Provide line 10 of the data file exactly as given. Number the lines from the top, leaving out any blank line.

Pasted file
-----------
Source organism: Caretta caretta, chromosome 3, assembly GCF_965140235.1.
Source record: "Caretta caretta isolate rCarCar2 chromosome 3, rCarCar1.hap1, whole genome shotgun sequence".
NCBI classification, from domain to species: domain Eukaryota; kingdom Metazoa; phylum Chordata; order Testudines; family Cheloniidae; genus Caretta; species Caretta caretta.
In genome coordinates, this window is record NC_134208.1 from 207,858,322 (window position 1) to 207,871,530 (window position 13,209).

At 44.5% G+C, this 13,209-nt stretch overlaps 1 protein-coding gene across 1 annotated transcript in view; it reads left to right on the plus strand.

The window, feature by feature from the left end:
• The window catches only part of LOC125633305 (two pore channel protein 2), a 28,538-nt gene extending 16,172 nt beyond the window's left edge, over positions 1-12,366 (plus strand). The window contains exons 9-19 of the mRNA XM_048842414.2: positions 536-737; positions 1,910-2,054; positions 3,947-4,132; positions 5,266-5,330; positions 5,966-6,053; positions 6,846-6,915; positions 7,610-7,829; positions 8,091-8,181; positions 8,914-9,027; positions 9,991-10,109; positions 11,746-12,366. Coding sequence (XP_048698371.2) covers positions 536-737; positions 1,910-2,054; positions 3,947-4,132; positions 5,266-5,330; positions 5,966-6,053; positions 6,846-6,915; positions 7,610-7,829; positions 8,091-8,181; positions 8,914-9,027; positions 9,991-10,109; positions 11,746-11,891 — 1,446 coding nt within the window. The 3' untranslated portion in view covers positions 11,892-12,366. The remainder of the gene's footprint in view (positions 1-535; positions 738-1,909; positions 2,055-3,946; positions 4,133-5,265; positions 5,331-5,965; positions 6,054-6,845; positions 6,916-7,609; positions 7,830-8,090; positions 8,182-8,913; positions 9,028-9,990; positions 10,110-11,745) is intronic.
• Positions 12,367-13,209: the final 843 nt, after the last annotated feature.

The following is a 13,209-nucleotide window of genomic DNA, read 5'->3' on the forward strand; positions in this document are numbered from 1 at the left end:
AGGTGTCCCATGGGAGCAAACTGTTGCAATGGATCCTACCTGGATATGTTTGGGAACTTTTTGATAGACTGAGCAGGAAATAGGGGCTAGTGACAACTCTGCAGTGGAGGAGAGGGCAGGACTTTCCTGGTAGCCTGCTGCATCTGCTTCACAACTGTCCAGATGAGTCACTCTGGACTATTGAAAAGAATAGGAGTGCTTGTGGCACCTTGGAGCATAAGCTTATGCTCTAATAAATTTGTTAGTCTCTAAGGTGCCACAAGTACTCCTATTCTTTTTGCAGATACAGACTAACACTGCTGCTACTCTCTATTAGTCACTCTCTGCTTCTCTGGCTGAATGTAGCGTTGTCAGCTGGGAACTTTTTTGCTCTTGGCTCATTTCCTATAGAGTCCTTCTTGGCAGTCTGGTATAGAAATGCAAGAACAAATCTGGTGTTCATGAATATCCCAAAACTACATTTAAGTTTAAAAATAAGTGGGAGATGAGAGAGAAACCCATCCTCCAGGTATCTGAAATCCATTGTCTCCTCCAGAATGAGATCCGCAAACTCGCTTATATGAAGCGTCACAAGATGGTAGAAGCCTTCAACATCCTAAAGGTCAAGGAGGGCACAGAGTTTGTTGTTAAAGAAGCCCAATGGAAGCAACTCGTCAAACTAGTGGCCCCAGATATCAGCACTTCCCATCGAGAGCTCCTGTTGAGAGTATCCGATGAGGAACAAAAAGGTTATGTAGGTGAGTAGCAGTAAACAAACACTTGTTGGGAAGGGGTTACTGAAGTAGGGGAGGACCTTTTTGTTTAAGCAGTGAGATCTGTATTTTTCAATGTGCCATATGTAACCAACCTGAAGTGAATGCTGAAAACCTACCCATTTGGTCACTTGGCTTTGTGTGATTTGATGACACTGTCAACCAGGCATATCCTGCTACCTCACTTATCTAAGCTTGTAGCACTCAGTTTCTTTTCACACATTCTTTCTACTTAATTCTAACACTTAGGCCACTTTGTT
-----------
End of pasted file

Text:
AGGTGTCCCATGGGAGCAAACTGTTGCAATGGATCCTACCTGGATATGTTTGGGAACTTTTTGATAGACTGAGCAGGAAATAGGGGCTAGTGACAACTCTGCAGTGGAGGAGAGGGCAGGACTTTCCTGGTAGCCTGCTGCATCTGCTTCACAACTGTCCAGATGAGTCACTCTGGACTATTGAAAAGAATAGGAGTGCTTGTGGCACCTTGGAGCATAAGCTTATGCTCTAATAAATTTGTTAGTCTCTAAGGTGCCACAAGTACTCCTATTCTTTTTGCAGATACAGACTAACACTGCTGCTACTCTCTATTAGTCACTCTCTGCTTCTCTGGCTGAATGTAGCGTTGTCAGCTGGGAACTTTTTTGCTCTTGGCTCATTTCCTATAGAGTCCTTCTTGGCAGTCTGGTATAGAAATGCAAGAACAAATCTGGTGTTCATGAATATCCCAAAACTACATTTAAGTTTAAAAATAAGTGGGAGATGAGAGAGAAACCCATCCTCCAGGTATCTGAAATCCATTGTCTCCTCCAGAATGAGATCCGCAAACTCGCTTATATGAAGCGTCACAAGATGGTAGAAGCCTTCAACATCCTAAAGGTCAAGGAGGGCACAGAGTTTGTTGTTAAAGAAGCCCAATGGAAGCAACTCGTCAAACTAGTGGCCCCAGATATCAGCACTTCCCATCGAGAGCTCCTGTTGAGAGTATCCGATGAGGAACAAAAAGGTTATGTAGGTGAGTAGCAGTAAACAAACACTTGTTGGGAAGGGGTTACTGAAGTAGGGGAGGACCTTTTTGTTTAAGCAGTGAGATCTGTATTTTTCAATGTGCCATATGTAACCAACCTGAAGTGAATGCTGAAAACCTACCCATTTGGTCACTTGGCTTTGTGTGATTTGATGACACTGTCAACCAGGCATATCCTGCTACCTCACTTATCTAAGCTTGTAGCACTCAGTTTCTTTTCACACATTCTTTCTACTTAATTCTAACACTTAGGCCACTTTGTT